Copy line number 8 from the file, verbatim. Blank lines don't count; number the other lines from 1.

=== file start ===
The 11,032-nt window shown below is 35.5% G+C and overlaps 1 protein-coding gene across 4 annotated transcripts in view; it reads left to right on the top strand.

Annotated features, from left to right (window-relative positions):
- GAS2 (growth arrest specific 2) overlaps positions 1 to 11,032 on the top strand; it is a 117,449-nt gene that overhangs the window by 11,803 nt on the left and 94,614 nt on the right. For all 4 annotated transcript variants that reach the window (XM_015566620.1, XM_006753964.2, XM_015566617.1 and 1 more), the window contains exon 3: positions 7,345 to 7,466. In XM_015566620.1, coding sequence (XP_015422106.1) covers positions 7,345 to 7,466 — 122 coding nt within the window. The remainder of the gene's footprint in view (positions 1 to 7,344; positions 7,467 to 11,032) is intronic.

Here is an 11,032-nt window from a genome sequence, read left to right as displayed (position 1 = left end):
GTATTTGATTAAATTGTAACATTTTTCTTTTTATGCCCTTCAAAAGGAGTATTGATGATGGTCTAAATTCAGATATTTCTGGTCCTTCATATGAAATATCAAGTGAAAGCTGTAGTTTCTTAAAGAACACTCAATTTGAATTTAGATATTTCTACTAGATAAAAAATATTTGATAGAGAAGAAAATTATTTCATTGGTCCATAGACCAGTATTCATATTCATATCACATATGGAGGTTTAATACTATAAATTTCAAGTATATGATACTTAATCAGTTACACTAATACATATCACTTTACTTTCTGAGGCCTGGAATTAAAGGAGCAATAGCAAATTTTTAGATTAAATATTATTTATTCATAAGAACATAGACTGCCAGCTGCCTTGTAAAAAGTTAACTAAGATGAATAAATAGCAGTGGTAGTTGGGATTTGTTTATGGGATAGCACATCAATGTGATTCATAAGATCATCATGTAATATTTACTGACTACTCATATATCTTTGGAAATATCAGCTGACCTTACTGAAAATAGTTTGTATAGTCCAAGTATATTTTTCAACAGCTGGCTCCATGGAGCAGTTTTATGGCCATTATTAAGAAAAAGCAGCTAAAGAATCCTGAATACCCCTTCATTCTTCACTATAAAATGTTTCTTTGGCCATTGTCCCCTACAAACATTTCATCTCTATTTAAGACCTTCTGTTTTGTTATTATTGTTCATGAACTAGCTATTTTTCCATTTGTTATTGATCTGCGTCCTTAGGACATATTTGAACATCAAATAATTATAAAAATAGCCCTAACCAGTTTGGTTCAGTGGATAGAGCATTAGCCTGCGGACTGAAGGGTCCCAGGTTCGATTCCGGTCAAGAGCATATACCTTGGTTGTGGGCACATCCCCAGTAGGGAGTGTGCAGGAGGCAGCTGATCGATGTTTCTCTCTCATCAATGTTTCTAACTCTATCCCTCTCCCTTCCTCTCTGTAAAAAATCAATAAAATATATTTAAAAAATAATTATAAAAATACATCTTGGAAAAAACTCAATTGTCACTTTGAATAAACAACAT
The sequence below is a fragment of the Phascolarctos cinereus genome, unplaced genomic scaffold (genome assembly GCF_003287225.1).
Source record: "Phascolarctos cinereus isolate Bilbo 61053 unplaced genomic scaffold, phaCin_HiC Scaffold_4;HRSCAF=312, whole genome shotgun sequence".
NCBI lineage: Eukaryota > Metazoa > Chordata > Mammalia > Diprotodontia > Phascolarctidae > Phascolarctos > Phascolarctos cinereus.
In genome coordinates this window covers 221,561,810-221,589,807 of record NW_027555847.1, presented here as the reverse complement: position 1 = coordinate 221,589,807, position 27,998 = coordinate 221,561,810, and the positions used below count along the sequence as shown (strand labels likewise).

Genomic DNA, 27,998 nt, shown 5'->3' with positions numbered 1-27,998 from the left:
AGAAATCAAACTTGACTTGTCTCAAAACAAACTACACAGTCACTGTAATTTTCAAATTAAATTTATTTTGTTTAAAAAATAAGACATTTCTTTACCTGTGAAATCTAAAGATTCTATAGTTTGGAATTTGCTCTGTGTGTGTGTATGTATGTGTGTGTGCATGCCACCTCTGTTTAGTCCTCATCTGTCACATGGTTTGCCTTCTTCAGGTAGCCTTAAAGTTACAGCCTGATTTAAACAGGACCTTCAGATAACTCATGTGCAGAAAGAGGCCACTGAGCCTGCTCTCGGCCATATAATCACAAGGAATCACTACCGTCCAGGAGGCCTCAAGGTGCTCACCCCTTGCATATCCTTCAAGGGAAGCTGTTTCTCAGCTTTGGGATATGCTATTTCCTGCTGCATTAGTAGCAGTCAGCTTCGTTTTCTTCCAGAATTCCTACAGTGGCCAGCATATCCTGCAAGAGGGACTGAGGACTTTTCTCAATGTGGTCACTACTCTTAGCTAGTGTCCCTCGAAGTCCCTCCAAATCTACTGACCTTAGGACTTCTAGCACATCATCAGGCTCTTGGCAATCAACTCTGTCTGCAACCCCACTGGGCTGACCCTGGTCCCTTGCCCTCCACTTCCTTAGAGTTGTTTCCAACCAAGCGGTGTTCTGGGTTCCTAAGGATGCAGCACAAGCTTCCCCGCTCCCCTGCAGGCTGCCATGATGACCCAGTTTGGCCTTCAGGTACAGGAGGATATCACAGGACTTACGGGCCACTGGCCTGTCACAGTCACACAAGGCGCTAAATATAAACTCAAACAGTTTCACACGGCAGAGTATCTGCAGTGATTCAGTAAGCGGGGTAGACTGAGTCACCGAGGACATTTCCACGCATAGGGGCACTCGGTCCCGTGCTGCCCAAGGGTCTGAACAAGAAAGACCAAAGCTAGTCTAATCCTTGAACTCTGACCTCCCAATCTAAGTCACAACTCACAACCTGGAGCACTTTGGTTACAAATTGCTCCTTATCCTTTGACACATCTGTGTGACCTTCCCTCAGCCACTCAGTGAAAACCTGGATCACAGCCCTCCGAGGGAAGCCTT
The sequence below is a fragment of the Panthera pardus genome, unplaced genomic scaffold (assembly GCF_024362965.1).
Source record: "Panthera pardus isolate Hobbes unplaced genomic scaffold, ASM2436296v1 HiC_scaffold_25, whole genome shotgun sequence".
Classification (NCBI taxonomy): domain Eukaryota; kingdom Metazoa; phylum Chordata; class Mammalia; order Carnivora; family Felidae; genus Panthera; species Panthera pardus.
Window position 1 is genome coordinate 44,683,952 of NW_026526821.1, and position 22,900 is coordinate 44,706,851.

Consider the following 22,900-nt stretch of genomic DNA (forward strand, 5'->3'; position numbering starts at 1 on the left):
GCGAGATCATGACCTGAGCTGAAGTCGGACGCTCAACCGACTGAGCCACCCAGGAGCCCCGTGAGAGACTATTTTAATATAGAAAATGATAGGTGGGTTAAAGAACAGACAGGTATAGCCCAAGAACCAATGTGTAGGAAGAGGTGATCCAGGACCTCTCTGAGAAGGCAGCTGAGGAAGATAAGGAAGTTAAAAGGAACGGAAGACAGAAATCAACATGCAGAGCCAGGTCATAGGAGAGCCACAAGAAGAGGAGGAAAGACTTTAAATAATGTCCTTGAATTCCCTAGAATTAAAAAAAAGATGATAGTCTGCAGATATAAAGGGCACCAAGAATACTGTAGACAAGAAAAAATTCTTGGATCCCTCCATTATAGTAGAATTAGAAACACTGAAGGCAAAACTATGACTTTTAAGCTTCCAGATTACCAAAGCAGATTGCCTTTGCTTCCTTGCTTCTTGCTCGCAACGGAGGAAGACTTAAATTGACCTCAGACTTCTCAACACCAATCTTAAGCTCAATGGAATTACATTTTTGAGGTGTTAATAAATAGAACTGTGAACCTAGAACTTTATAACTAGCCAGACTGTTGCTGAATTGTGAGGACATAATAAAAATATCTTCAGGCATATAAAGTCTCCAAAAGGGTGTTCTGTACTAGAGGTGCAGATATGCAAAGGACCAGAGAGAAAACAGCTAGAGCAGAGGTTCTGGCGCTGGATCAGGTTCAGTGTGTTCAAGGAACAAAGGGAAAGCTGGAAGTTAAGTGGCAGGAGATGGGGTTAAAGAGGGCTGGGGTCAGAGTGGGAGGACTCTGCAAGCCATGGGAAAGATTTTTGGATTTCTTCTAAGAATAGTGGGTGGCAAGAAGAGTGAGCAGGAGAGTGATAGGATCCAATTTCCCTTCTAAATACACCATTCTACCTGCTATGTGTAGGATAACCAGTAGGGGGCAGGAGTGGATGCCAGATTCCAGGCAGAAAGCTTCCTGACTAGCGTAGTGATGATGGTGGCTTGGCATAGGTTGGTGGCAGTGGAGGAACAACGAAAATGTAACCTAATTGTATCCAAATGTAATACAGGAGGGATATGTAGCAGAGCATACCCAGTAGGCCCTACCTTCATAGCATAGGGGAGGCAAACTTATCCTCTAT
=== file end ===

NCBI lineage: Eukaryota > Metazoa > Chordata > Mammalia > Diprotodontia > Phascolarctidae > Phascolarctos > Phascolarctos cinereus.